by witholding payments US is crippling the UN - cf. Rwanda where Dallaire bemoans that fact that the US did not even provide the minor logistical support that it had committed to.
America has been undermining the UN for years, financially and poitically - it's actions in Somalia, where it monopolised then unilaterally pulled out of the coalition set the stage for the UN's failure in Rwanda and ultimately in Darfur.

The way I see the Sudanese govt is like a jackal - it feasts happily on the carrion, stopping everyonce in a while to sniff the air and make sure the lions ain't around, then, reassured, it bites another chunk...
 

sufi

lala
Turabi

is mixed up somehow - but he's still out of favor and out of power, most recently the racist khartoum govt have been insinuating that he is partly of african descent rather than 'pure arab' - there's a good article around somewhere - search for the 'Black Book of Darfur' or read the De Waal article I linked in me 1st post :rolleyes:

I read somewhere ... Muslim Brotherhood ... Turabi ... Bashir ... inter-Islamist thing ... Sharia law etc...
i'm not quite sure what yr on about rilly olly ( i took a break from politix for the weekend cos i got a bit fed up with persil on this thread...) but a lot of this is jus kinda... wrong - so... jus to clarify

Darfur is an exclusively Muslim area, the conflict is broadly between Arabic speakers and non-arabic speakers, all are obviously 'african' and 'black' - though some tribes identify as 'arabs' and others don't. - in any case the political element of the conflict is shown by the fact that this boundary is not concrete - there are 'arabs' fighting against the GOS and 'african' tribes with the GOS.
the issue with sharia in Sudan is not forcible conversion as much as forcing non-muslims to abide by it e.g. the punishment for alcohol = 50 lashes for non-muslim 100 for muslim IIRC.
there are many brotherhoods in Sudan - a lot are international sufi brethrens like the Tijaniya, who have fingers in many political pies.

Darfur is part of the war on terror
eh?


I think the question I asked has been followed up on the American Power thread (noone mention enron ;) ) so i'm off to stir up over there now i think...
 

craner

Beast of Burden
To be perfectly honest with you, Ed, I was just quoting one stream of stuff from one particlaur article I'd read, because I wondered what you'd make of it. Anyway, I'll find the article and link it. It was just a Slate piece by some Brooklyn-based ME expert or something.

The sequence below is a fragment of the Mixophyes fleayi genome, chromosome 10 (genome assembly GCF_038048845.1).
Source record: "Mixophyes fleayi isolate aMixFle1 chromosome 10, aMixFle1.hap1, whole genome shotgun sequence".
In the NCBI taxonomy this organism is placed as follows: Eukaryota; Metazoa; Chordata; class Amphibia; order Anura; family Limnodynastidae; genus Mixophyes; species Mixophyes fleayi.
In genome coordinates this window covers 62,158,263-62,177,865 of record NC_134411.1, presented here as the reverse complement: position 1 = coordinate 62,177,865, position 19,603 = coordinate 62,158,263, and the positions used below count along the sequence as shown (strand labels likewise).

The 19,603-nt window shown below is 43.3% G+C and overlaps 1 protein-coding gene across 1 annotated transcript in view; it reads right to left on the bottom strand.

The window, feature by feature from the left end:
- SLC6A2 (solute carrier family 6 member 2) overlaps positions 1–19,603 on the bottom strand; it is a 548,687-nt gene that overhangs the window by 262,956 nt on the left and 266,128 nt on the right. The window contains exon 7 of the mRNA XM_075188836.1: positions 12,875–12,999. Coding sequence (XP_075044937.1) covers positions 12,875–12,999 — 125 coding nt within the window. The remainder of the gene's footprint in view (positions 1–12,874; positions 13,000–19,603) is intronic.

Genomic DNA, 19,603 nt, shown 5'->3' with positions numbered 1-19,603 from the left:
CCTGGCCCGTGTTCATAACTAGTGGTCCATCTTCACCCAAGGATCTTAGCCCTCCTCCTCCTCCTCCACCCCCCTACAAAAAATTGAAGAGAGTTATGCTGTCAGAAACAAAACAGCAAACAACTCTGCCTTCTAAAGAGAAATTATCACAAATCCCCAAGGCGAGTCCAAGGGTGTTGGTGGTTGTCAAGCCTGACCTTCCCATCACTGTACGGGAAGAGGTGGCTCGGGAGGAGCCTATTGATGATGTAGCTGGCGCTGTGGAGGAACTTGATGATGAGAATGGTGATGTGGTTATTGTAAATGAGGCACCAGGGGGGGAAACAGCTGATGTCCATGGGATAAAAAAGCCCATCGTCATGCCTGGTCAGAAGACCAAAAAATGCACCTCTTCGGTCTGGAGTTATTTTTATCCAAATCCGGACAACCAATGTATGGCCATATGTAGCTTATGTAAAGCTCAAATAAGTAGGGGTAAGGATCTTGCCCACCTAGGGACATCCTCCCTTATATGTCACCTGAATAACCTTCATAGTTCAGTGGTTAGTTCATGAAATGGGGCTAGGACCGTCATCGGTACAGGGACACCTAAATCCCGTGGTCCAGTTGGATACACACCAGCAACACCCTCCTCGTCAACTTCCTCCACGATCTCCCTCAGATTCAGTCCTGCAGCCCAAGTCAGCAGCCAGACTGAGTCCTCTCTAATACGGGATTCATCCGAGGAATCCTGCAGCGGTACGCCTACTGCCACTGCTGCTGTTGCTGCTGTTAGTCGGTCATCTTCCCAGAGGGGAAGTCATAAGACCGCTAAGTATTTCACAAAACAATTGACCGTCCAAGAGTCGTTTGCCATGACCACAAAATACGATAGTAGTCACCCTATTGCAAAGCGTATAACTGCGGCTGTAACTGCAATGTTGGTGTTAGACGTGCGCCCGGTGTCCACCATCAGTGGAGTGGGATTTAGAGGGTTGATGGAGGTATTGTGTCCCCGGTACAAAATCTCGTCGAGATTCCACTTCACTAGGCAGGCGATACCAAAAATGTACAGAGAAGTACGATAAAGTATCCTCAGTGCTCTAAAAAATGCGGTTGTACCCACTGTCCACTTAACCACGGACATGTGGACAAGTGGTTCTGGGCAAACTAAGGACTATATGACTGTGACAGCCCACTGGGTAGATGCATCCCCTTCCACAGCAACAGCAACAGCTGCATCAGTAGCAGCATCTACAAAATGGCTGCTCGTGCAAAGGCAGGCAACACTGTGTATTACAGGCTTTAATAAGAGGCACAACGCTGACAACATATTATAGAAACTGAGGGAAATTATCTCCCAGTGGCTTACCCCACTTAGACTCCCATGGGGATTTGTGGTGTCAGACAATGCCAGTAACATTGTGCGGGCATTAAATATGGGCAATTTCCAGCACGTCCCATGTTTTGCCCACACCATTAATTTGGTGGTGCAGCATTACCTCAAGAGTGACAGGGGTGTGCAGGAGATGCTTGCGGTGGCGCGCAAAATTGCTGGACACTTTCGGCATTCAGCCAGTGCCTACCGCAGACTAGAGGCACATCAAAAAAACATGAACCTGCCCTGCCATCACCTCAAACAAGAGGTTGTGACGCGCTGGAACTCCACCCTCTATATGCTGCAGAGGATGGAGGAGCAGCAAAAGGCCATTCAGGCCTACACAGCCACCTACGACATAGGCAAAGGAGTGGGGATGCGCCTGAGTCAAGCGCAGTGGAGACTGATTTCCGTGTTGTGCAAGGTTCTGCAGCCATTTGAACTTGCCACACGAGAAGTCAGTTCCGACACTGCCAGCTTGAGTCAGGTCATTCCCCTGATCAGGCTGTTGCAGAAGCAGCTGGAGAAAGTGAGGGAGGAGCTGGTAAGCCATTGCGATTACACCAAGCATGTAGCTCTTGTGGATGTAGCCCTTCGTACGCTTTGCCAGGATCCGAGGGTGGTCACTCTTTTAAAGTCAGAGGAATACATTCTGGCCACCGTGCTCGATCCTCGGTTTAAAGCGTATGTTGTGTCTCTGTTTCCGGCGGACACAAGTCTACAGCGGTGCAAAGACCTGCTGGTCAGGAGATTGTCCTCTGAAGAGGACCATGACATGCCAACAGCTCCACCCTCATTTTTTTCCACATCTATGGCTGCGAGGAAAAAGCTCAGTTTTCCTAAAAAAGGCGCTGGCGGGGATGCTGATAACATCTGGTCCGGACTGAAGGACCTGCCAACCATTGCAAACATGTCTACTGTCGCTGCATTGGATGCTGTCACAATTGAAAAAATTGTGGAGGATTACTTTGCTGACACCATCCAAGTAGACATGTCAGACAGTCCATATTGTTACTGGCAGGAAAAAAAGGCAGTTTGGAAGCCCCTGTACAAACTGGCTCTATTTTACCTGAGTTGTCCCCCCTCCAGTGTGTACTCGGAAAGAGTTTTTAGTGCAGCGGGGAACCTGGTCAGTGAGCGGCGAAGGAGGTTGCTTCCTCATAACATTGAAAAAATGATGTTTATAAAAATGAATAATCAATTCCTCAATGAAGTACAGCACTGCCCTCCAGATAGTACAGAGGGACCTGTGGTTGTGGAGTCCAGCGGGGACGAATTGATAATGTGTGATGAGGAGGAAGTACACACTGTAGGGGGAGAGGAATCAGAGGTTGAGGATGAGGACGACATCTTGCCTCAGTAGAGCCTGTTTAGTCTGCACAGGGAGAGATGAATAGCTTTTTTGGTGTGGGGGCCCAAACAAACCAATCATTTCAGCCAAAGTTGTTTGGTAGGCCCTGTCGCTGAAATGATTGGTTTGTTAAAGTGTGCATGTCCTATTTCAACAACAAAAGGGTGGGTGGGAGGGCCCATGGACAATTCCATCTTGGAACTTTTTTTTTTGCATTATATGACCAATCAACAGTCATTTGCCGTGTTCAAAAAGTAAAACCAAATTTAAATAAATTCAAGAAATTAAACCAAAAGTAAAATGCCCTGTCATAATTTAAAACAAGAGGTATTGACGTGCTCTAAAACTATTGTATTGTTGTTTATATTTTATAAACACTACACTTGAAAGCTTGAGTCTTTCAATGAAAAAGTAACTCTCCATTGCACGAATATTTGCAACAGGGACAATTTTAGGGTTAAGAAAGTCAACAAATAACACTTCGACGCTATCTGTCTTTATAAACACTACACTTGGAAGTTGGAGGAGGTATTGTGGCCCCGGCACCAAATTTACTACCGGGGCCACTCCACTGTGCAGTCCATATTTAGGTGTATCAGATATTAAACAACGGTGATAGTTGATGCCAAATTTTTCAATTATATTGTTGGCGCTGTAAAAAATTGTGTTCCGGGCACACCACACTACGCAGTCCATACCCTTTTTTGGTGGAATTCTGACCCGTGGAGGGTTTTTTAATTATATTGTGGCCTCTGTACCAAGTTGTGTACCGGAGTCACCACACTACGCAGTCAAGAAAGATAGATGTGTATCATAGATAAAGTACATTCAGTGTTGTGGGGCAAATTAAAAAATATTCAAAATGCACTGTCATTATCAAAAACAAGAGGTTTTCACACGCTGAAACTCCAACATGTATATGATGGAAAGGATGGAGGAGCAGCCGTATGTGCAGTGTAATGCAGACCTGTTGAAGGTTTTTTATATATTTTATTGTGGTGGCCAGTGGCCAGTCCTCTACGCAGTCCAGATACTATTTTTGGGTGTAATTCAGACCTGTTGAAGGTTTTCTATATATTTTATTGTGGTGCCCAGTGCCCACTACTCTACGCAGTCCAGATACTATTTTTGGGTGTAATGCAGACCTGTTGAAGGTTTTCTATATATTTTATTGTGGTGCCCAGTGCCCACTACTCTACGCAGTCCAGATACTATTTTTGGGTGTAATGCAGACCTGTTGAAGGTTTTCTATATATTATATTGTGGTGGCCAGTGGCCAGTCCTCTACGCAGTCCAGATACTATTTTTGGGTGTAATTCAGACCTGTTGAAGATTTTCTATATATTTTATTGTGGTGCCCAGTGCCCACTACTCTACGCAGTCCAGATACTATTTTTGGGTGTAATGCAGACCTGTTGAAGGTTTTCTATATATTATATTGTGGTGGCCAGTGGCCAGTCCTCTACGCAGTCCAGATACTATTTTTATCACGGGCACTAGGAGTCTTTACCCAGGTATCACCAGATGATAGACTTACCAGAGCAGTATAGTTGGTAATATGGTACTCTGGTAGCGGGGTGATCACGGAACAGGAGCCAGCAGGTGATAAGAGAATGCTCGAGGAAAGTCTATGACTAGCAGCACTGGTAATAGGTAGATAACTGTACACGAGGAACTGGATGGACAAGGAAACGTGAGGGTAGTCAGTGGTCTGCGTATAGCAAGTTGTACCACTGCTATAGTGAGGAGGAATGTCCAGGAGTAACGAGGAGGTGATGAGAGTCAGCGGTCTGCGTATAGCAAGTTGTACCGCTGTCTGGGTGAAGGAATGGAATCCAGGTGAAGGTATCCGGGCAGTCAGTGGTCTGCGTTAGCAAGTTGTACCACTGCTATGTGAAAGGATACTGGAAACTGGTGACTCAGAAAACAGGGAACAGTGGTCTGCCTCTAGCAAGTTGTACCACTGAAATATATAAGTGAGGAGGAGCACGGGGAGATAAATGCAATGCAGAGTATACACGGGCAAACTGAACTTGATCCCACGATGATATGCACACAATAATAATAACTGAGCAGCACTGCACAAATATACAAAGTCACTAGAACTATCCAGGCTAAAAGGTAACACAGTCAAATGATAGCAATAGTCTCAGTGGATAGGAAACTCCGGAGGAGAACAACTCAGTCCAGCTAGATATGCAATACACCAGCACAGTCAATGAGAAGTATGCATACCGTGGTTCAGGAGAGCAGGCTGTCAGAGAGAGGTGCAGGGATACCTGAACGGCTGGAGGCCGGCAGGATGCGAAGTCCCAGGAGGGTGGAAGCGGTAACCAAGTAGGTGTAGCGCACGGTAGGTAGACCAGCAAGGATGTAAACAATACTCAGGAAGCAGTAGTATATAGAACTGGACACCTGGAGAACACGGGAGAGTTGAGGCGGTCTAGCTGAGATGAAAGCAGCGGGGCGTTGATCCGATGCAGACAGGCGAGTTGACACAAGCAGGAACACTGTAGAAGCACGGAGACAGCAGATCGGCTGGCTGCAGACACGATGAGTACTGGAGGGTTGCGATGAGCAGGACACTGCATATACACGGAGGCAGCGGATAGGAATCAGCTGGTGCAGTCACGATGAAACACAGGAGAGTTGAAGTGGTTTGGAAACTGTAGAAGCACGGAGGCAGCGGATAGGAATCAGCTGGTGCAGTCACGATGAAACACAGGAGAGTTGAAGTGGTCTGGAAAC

But the thing is, can you explain the forces that are at work here? Because I don't get it, and I'd like to. Who is, or who else is, actually involved? In find it far more confusing than DRCongo, which i thought was the most confusing thing ever.

I agree that the US holding back UN funds, and the general US attitude to the UN, is what undermines it so severely: that, in fact, was one of the big things illustrated in Rwanda, wasn't it?
 

Pearsall

Prodigal Son
sufi said:
this is total bollocks what have the media got to do with it?
Because (imo) the only way in which the UN is going to be reformed (which I think we all agree it should be) is if there is a public demand for it. The status quo is pretty good for the major nations, but it is bad for the UN in terms of fulfilling its mission. The major media has been pretty derelict in exposing the UN's faults so there isn't much of a groundswell for it to be fixed.

the UN cannot function without CA$H - the US has by far the biggest debt, as you go on to mention.Paying for the UN is not conditional on whether a funder agrees with organisation's policies, so the congress can demand wtf they like it doesn't entitle them to hold the UN to ransome
The US is also by far the biggest provider of UN funds - we are at least entitled to voicing an opinion on how it is run. I don't think that the US Congress should completely dictate the parameters of reform, but because the largest chunk of the UN's budget is coming from the US taxpayer I think we deserve an important voice in the give-and-take process.

by witholding payments US is crippling the UN - cf. Rwanda where Dallaire bemoans that fact that the US did not even provide the minor logistical support that it had committed to.
America has been undermining the UN for years, financially and poitically - it's actions in Somalia, where it monopolised then unilaterally pulled out of the coalition set the stage for the UN's failure in Rwanda and ultimately in Darfur.
I agree on the failure in Rwanda, but you should remember that the French (in particular) were dead set against intervention (as they'd been arming Habyarimana and the Hutu extremists for decades). America did disastrously fail to intervene, but considering how much the French were against intervention this then leads back into the question of American power and how and when or even if it can be deployed unilaterally.

The way I see the Sudanese govt is like a jackal - it feasts happily on the carrion, stopping everyonce in a while to sniff the air and make sure the lions ain't around, then, reassured, it bites another chunk...
I agree with this.
 

sufi

lala
ok quickly cos it's late
The US is also by far the biggest provider of UN funds - we are at least entitled to voicing an opinion on how it is run.
it depends to what extent you want an independent UN
the French were against intervention this then leads back into the question of American power and how and when or even if it can be deployed unilaterally.
well yeah, but you can't say the french veto is as powerful as the US, for example , oh yes, iraq ?

olly sorry i was a bit dismissive - but you wuz contentious a bit yerself, easy there ;) !

more later
soofy
 
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craner

Beast of Burden
Also, I will link the article because if anyone here can relate it to reality, then you can, Ed.